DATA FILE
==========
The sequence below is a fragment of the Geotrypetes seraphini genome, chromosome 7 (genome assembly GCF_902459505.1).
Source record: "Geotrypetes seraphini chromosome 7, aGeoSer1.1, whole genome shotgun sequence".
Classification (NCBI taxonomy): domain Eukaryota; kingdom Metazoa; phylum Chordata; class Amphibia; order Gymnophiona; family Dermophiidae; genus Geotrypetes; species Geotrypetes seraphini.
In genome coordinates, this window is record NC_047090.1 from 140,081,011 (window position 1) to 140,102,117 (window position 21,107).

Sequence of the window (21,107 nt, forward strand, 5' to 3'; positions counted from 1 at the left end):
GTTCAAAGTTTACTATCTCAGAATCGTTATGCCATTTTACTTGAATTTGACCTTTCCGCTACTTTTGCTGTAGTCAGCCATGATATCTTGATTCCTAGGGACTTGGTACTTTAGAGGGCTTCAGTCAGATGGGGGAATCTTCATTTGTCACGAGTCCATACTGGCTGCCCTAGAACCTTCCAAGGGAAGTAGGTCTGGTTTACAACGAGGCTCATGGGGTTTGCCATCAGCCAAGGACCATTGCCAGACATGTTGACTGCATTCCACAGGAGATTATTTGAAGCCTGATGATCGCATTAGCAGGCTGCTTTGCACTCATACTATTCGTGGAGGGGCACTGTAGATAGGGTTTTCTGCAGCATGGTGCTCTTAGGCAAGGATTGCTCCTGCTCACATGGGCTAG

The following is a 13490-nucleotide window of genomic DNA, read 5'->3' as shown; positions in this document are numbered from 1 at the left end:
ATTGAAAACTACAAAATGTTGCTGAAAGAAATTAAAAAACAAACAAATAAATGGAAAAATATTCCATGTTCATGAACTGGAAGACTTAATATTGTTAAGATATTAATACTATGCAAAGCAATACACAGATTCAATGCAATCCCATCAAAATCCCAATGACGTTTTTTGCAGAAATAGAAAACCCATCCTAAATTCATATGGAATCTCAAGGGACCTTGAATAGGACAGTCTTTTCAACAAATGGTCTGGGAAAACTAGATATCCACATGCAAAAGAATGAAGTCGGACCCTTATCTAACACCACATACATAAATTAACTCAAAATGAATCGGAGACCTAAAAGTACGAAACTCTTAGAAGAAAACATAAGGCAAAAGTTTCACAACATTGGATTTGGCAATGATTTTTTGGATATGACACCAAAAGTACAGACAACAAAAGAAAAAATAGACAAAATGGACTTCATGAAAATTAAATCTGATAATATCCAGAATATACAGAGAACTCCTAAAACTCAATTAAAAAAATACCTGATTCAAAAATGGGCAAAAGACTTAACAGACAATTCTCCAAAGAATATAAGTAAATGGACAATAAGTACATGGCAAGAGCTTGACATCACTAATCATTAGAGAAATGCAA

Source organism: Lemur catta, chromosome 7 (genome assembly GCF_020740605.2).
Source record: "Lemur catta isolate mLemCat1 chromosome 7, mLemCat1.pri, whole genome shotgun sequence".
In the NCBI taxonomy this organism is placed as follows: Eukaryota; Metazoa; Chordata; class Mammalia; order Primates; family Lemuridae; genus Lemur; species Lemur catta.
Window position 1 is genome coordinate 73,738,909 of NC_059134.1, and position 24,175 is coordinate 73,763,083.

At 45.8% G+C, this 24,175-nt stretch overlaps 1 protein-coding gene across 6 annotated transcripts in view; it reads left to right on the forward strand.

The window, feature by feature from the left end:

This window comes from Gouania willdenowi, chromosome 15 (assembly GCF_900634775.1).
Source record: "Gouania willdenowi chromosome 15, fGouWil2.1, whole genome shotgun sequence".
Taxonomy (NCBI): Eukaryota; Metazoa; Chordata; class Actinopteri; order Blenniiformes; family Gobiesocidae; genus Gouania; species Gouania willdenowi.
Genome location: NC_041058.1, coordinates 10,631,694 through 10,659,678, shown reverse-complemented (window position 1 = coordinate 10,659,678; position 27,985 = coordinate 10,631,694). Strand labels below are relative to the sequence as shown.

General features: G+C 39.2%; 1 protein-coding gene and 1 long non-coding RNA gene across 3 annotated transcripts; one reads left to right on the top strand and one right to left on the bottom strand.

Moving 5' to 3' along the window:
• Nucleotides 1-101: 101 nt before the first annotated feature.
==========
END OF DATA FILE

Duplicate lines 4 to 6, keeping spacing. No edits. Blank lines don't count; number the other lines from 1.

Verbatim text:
In genome coordinates, this window is record NC_047090.1 from 140,081,011 (window position 1) to 140,102,117 (window position 21,107).

Sequence of the window (21,107 nt, forward strand, 5' to 3'; positions counted from 1 at the left end):
GTTCAAAGTTTACTATCTCAGAATCGTTATGCCATTTTACTTGAATTTGACCTTTCCGCTACTTTTGCTGTAGTCAGCCATGATATCTTGATTCCTAGGGACTTGGTACTTTAGAGGGCTTCAGTCAGATGGGGGAATCTTCATTTGTCACGAGTCCATACTGGCTGCCCTAGAACCTTCCAAGGGAAGTAGGTCTGGTTTACAACGAGGCTCATGGGGTTTGCCATCAGCCAAGGACCATTGCCAGACATGTTGACTGCATTCCACAGGAGATTATTTGAAGCCTGATGATCGCATTAGCAGGCTGCTTTGCACTCATACTATTCGTGGAGGGGCACTGTAGATAGGGTTTTCTGCAGCATGGTGCTCTTAGGCAAGGATTGCTCCTGCTCACATGGGCTAG